A couple of very well-informed persons did go to considerable lengths to convince me, by quoting various aspects of the Withdrawal Agreement, that my fears were unfounded. They did provide me with some hope that Boris Johnson was very slyly navigating and working the establishment system and would deliver a real Brexit for the whole of the UK.  That glimmer of hope is still there but it is now comparable to the faint glimmer from dying embers in the fireplace of a darkened room.

The NI Protocol explains how a part of the UK will remain in the EU's Single Market under EU legislation, potentially for ever.  There is no clear escape mechanism provided in the document. The permitted vote after 4 years is just a ruse. The EU's European Court of Justice will not only have the final say on all relevant points of contention that crop up in one part of the UK but will therefore automatically have impact and legal influence over other UK-wide regulations relating to the UK Internal Market.


When I listen to discussions on social media and talk radio I am amazed at the lack of awareness of this fact in Great Britain. I can understand why some British people would think that because a slight majority of Northern Irish voted Remain in the EU Referendum, that perhaps it's just better to let them Remain in the EU and let the rest of the UK get on with being an independent nation again. If only it was that simple. First of all, it was of course a UK-wide vote and a majority Remain vote in Northern Ireland, Scotland or London did not mean that the majority of people living in those parts of the UK wanted to Leave the UK. Absolutely not.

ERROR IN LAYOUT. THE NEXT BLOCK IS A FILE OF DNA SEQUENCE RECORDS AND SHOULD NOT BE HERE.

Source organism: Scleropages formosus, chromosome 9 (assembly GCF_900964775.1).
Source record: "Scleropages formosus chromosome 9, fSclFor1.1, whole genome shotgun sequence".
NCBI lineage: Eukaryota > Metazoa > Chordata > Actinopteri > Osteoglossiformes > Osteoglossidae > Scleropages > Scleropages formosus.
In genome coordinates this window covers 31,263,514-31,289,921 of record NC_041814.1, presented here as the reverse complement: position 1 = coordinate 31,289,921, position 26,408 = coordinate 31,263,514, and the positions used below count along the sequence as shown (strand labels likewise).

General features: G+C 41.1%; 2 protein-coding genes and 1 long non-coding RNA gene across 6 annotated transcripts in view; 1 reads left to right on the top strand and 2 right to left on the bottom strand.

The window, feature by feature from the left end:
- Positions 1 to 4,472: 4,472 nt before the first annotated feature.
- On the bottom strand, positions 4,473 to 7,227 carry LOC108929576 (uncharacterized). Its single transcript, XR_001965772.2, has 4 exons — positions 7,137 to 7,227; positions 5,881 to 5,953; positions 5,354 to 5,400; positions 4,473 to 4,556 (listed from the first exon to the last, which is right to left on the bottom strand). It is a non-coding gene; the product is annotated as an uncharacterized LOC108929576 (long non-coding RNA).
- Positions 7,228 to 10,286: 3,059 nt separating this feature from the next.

Those currently in charge of the British Establishment, such as Johnson and Gove, may believe that the people of Northern Ireland will eventually simply demand another referendum: choose to totally leave the UK and Remain in the EU. First of all that currently seems highly unlikely, at least in the short term. The majority of people in Northern Ireland clearly do not want to Leave the UK.